In major reform, Pope Francis issues new regulations on awarding contracts in the Vatican
Pope Francis has taken another significant step in his reform of Vatican finances by issuing an apostolic letter in the form of a motu proprio, or decree, regarding “transparency, control and competition in the procedures for awarding public contracts of the Holy See and the Vatican City State.”
He said the aim of the decree is to ensure “a more effective management” of Vatican resources and to “reduce in a significant way the danger of corruption” in the awarding of contracts. The decree was published by the Vatican on June 1 and comes into force in 30 days.
In his letter, Pope Francis said, “The diligence of a good father of a family is the general principle, of the utmost importance, on the basis of which all administrators are required to perform their functions.” Canon law requires this explicitly in relation to the goods of the church, he added. “The global economy and increased interdependence,” Pope Francis said, “have brought to the fore the possibility of achieving significant cost savings through the work of multiple suppliers of goods and services.”
Dr. Giuseppe Pignatone, an Italian magistrate and former chief prosecutor of Rome famous for his anti-Mafia work, whom Pope Francis appointed as president of the Tribunal of the Vatican City State last October, described the new law as “a code for contracts.”
Pope Francis said the aim of the decree is to ensure “a more effective management” of Vatican resources and to “reduce in a significant way the danger of corruption” in the awarding of contracts.
He told Vatican Media that the new legislation incorporates internationally recognized best practices “in order to achieve significant cost savings, efficient resource management and a renewed commitment against the risk of corruption.” He said it reflects “the commitment of Pope Francis against corruption, a theme that has been at the basis of so many of his interventions.”
The new Vatican legislation is in conformity with the United Nations Convention Against Corruption, signed in Merida, that came into force in 2005. It replaces previous regulations in force at the Administration of the Patrimony of the Apostolic See and the Governorate of Vatican City State and extends to all entities of the Holy See that up to now lacked their own laws governing contracts and public works.
Dr. Giuseppe Pignatone said the new legislation aims to achieve “significant cost savings as a result of a wider and more correct competition among economic actors interested [in getting the contracts].” He underlined the importance of cost savings for the Vatican at this particular moment, when both the Vatican and the world economies are in great difficulty, as the prefect of the Dicastery for the Economy, the Rev. Juan Antonio Guerrero Alves, stated recently.
The new Vatican legislation is composed of 86 articles and an additional 12 articles relating to juridical protection in cases of litigation.
Article 1 states that the purpose of these new norms is to “regulate the procedures regarding contracts related to the acquisition of services, supplies, works and projects” in the Vatican and the Holy See. It aims to do so through “the sustainable use of internal funds; transparency of procedures for awarding [contracts]; equal treatment and nondiscrimination of tenders; the promotion of effective competition between the tenders, in particular through measures capable of combating illegal competition agreements and corruption.”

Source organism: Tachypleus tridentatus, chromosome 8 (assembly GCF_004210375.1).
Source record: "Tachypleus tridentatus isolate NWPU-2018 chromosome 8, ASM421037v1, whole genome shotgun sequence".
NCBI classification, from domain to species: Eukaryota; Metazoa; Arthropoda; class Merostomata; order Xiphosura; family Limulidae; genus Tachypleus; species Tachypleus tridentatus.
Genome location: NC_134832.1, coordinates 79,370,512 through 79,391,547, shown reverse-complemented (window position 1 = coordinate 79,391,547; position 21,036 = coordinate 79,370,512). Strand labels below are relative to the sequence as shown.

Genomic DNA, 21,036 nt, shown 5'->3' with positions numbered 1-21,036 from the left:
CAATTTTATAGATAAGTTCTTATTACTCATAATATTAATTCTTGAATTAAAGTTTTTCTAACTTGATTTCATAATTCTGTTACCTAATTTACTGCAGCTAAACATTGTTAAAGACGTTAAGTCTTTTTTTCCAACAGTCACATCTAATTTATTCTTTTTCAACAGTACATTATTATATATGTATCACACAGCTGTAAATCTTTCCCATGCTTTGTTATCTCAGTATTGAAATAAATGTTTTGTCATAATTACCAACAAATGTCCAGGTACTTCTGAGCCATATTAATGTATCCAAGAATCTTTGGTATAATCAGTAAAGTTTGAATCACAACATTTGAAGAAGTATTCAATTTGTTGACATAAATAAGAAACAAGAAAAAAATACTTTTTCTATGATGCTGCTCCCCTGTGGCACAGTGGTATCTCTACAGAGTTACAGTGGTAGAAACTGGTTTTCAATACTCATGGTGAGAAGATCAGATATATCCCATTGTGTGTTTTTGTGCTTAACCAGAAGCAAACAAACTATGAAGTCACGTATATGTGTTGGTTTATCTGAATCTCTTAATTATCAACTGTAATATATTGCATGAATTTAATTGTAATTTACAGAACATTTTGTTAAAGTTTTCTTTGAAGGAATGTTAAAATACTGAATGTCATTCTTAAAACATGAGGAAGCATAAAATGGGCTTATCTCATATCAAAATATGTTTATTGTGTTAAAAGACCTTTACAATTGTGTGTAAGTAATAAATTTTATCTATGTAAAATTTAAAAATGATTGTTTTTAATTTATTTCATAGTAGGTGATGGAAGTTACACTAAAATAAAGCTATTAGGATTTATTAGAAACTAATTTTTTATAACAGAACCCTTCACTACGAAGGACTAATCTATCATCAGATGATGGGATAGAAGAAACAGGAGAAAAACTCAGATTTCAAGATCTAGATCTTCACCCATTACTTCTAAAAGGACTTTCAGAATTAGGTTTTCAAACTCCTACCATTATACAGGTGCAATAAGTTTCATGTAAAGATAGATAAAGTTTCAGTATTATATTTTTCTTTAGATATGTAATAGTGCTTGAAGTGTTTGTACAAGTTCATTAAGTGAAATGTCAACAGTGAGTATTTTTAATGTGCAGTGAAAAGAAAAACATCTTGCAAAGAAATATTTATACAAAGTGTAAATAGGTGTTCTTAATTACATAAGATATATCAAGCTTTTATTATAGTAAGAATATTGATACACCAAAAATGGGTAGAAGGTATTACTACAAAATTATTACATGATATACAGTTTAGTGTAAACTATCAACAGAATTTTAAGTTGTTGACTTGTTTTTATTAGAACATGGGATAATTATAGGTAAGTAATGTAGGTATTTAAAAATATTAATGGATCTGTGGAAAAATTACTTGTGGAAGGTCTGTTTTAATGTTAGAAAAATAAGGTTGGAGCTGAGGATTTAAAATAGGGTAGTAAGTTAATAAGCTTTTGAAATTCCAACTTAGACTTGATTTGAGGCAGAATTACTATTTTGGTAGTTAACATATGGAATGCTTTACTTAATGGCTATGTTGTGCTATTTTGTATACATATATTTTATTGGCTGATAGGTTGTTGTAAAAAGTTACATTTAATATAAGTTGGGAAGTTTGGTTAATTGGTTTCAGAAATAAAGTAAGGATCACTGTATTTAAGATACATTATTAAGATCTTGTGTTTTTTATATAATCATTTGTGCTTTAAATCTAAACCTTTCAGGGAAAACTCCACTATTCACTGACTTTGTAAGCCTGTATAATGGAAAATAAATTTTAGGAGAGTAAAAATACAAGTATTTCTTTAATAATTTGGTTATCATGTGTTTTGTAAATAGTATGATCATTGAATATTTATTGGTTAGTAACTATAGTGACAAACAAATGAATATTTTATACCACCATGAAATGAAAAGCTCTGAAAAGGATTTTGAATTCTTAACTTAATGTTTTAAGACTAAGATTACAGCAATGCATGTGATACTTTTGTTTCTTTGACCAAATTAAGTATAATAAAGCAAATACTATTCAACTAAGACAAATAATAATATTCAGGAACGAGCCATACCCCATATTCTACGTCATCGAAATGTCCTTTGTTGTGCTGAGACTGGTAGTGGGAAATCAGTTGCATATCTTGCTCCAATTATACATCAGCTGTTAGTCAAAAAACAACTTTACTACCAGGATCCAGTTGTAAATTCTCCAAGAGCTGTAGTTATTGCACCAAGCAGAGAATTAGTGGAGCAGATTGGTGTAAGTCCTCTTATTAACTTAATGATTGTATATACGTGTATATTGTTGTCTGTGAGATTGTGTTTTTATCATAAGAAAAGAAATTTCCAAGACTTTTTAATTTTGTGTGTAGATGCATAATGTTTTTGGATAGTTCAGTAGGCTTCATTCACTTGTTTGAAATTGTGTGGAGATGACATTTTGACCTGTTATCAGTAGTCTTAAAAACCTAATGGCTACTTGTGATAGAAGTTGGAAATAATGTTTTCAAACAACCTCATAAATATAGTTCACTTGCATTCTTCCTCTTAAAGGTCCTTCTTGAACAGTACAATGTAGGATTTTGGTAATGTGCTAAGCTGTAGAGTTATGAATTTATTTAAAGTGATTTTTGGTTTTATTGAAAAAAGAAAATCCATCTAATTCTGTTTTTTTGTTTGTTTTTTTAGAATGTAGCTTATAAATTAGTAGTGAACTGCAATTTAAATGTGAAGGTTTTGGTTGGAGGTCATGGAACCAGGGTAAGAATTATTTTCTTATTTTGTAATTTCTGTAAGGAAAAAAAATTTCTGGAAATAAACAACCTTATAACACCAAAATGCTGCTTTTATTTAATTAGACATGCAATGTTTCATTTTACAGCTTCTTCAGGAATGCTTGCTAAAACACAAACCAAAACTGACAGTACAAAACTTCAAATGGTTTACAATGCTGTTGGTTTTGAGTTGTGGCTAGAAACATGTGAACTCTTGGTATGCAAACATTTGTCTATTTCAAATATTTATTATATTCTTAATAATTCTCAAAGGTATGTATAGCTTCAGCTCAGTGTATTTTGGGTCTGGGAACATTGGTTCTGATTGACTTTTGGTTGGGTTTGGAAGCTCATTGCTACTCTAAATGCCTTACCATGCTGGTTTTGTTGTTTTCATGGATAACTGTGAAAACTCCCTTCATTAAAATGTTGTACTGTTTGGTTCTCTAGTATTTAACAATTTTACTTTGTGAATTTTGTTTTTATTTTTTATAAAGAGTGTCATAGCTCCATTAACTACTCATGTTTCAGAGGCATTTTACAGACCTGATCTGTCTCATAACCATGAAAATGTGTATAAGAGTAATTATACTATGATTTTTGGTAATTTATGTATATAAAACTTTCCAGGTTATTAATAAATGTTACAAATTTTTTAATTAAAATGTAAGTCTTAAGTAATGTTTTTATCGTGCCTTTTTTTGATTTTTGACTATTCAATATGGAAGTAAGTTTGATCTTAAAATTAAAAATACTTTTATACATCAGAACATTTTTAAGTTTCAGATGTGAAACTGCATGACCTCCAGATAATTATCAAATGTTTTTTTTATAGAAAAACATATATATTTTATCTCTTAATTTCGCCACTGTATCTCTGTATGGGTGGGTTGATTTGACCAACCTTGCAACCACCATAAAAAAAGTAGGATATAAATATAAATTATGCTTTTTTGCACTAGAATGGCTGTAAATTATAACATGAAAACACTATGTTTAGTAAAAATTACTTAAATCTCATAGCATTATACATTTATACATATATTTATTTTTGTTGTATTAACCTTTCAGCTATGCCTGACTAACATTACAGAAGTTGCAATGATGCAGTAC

The fundamental principles underlying the new legislation are outlined in Article 5. They include ethical considerations throughout, in accordance with the social doctrine of the church, as well as “cost savings, effectiveness and efficiency” together with “planning and rationalization of expenditure” and “transparency, objectivity and impartiality in the award procedure.”
Article 7 lays down strict norms against conflict of interests, illegal competition agreements and corruption. The aim is to avoid “any distortion of competition and ensure equal treatment of all economic operators.”
The new legislation decrees “motives for exclusion” of economic operators from applying for or being awarded contracts (Articles 12 and 13). These include participation in a criminal organization, corruption, fraud, crimes connected to terrorist activity, recycling of monies from criminal activities, exploitation of child labor, forms of trafficking or exploitation of human beings, not paying taxes or social security obligations in the country of residence or incorporation, or being a resident of, or incorporated in, tax havens.
A key part of the new legislation decrees the “centralization” of “the acquisition of all goods and services” in the Vatican City State and the Holy See “under penalty of nullity of the relevant contract” (Article 15). It says the “centralized authorities” who will act on this include the Administration of the Patrimony of the Apostolic See “in matters concerning the Dicasteries of the Roman Curia” and “the institutions connected to the Holy See,” and the governorate in relation to its branches.
Article 18 says the Secretariat for the Economy will publish and update every six months “the list of prices and the reference fees for goods and services,” together with the labor costs of the professionals registered in the register drawn up by the secretariat. These will take into consideration prices and fees in the markets where the Vatican institutions are supplied.
The motu proprio devotes an entire chapter—Articles 36 through 56—to the procedure for announcing and awarding the contracts. Pope Francis said the new legislation takes into account the fundamental principles and aims of Canon Law and the peculiar nature of the Vatican City State.